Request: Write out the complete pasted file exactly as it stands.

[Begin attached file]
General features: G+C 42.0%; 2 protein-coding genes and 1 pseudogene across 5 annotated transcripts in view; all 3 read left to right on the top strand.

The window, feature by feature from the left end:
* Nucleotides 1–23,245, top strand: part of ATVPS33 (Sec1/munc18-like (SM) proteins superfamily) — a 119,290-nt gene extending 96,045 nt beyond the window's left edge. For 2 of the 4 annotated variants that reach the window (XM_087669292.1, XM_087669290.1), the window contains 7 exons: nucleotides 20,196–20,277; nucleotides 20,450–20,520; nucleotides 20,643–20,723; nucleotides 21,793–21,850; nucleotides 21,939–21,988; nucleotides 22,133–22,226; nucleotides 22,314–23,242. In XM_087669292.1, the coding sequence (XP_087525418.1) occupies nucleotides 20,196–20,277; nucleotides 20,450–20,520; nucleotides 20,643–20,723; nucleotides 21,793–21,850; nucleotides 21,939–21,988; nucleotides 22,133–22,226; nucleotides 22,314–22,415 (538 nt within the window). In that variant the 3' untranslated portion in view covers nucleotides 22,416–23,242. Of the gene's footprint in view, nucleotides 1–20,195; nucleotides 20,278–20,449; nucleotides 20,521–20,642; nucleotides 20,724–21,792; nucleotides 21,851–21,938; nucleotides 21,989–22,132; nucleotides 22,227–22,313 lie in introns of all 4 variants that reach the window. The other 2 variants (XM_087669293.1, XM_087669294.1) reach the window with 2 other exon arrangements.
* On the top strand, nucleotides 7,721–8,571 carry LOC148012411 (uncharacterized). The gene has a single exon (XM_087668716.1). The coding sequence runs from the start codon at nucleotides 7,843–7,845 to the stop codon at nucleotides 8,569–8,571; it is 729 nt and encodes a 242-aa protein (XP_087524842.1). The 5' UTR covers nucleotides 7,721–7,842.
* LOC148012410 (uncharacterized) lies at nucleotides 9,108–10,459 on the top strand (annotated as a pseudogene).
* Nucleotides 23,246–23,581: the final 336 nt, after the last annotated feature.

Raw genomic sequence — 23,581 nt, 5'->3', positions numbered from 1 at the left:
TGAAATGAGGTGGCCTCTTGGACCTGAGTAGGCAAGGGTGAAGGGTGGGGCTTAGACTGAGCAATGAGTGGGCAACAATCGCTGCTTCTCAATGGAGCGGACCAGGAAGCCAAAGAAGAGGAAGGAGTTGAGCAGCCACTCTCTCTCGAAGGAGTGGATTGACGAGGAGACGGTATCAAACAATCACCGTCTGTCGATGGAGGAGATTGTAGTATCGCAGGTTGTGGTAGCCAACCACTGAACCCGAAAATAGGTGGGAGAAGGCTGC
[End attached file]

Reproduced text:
General features: G+C 42.0%; 2 protein-coding genes and 1 pseudogene across 5 annotated transcripts in view; all 3 read left to right on the top strand.

The window, feature by feature from the left end:
* Nucleotides 1–23,245, top strand: part of ATVPS33 (Sec1/munc18-like (SM) proteins superfamily) — a 119,290-nt gene extending 96,045 nt beyond the window's left edge. For 2 of the 4 annotated variants that reach the window (XM_087669292.1, XM_087669290.1), the window contains 7 exons: nucleotides 20,196–20,277; nucleotides 20,450–20,520; nucleotides 20,643–20,723; nucleotides 21,793–21,850; nucleotides 21,939–21,988; nucleotides 22,133–22,226; nucleotides 22,314–23,242. In XM_087669292.1, the coding sequence (XP_087525418.1) occupies nucleotides 20,196–20,277; nucleotides 20,450–20,520; nucleotides 20,643–20,723; nucleotides 21,793–21,850; nucleotides 21,939–21,988; nucleotides 22,133–22,226; nucleotides 22,314–22,415 (538 nt within the window). In that variant the 3' untranslated portion in view covers nucleotides 22,416–23,242. Of the gene's footprint in view, nucleotides 1–20,195; nucleotides 20,278–20,449; nucleotides 20,521–20,642; nucleotides 20,724–21,792; nucleotides 21,851–21,938; nucleotides 21,989–22,132; nucleotides 22,227–22,313 lie in introns of all 4 variants that reach the window. The other 2 variants (XM_087669293.1, XM_087669294.1) reach the window with 2 other exon arrangements.
* On the top strand, nucleotides 7,721–8,571 carry LOC148012411 (uncharacterized). The gene has a single exon (XM_087668716.1). The coding sequence runs from the start codon at nucleotides 7,843–7,845 to the stop codon at nucleotides 8,569–8,571; it is 729 nt and encodes a 242-aa protein (XP_087524842.1). The 5' UTR covers nucleotides 7,721–7,842.
* LOC148012410 (uncharacterized) lies at nucleotides 9,108–10,459 on the top strand (annotated as a pseudogene).
* Nucleotides 23,246–23,581: the final 336 nt, after the last annotated feature.

Raw genomic sequence — 23,581 nt, 5'->3', positions numbered from 1 at the left:
TGAAATGAGGTGGCCTCTTGGACCTGAGTAGGCAAGGGTGAAGGGTGGGGCTTAGACTGAGCAATGAGTGGGCAACAATCGCTGCTTCTCAATGGAGCGGACCAGGAAGCCAAAGAAGAGGAAGGAGTTGAGCAGCCACTCTCTCTCGAAGGAGTGGATTGACGAGGAGACGGTATCAAACAATCACCGTCTGTCGATGGAGGAGATTGTAGTATCGCAGGTTGTGGTAGCCAACCACTGAACCCGAAAATAGGTGGGAGAAGGCTGC